In the world of New Zealand aquaculture, there is no avoiding comparing yourself against the standard set by the Norwegians and, in particular, the Norway government’s commitment to the industry.

Norway’s aquaculture industry is 91 percent farmed salmon and has gone from 100 tonnes in 1971 to 1.3 million tonnes in 2015. They have also halved production time, use 30 percent less feed, reduced the effects on the sea floor, reduced escapes, and developed vaccines so antibiotic use is almost eliminated.

At the Aquaculture New Zealand annual conference in Blenheim yesterday, Fisheries Minister Stuart Nash faced questions about his government’s support and the frustration with what the industry saw as the snail’s pace of progress.

Nash talked about Fisheries New Zealand’s vision for the aquaculture sector, saying the three key points were the governments support for sustainable aquaculture, the work underway to secure the industry’s future, and opportunities to grow aquaculture.

“This government is committed to aquaculture. It is part of our coalition agreement with NZ First and we recognise the potential for regional economic growth – and Regional Development Minister Shane Jones is traveling the country talking about how he can use the Provincial Growth Fund to further grow the industry,” Nash said.

Fisheries New Zealand is refreshing the government’s aquaculture strategy over the next five years. The original strategy launched in 2012 and Nash acknowledged industry frustration with uncertainty around existing farms. He said technology and innovation need to be utilised to mitigate some of the risks that exist in the current environment.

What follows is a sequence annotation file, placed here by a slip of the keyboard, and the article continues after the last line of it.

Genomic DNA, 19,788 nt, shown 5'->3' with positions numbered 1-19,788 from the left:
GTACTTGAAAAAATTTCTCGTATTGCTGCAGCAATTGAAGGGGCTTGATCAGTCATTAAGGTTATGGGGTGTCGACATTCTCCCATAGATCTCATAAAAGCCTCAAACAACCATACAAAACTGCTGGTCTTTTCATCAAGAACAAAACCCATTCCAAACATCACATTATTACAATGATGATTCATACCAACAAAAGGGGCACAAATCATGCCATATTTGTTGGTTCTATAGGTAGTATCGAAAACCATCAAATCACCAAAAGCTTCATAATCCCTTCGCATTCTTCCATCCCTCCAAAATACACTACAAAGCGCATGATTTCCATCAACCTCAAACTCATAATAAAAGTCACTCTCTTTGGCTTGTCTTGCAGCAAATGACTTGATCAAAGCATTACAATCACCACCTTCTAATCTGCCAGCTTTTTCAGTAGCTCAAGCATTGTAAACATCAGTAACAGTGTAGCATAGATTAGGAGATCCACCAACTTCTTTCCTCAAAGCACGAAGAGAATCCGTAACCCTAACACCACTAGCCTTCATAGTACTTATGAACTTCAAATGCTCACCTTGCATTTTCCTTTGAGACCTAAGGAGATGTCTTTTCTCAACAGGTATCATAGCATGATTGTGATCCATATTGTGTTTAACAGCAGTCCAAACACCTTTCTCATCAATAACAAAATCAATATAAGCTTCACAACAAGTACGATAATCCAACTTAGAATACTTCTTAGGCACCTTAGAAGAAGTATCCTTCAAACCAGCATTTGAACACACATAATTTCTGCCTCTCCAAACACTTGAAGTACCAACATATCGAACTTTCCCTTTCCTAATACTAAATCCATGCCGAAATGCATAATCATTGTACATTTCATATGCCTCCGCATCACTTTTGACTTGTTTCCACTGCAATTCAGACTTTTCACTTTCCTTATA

“We are finalising the National Environmental Standards for Marine Aquaculture which aim to provide consistency and efficiency under consenting in the Resource Management Act. We expect a Cabinet decision later this year and implementation in 2019.”

New Zealand King Salmon chief executive Grant Rosewarne argued that he didn’t see from this government an end-to-end cohesive strategy for aquaculture in New Zealand, unlike Norway.

Rosewarne said; “There are good intentions, but there is back-sliding and it is extremely difficult to make progress. Norway has a strategy that is well thought through and is being executed brilliantly – it puts us to shame, so what are you going to do about that?”

Nash responded that he had had that discussion with Fisheries New Zealand officials.

“I want to know where we want the industry to be in five years’ time and fifty years’ time. But it takes a while to develop, let alone to implement and I suspect I will be long gone before the industry reaches the point they’re at in Norway,” said Nash.

“I look at the way Norway does its fisheries and it is an exemplar.  Norway got to where it is because of massive investment from the government and that is one of the reasons Shane Jones and myself are very keen to see applications from innovative aquaculture players who have done the testing, know their markets and just need start-up capital to get across the line.

“The money is there to do this. I don’t know if the money is going to be there in two years’ time. Very rarely do you get a $3 billion blank cheque so if anyone is doing innovative stuff in aquaculture get your application in soon because my very real concern is that applications in June 2020 will be too late.”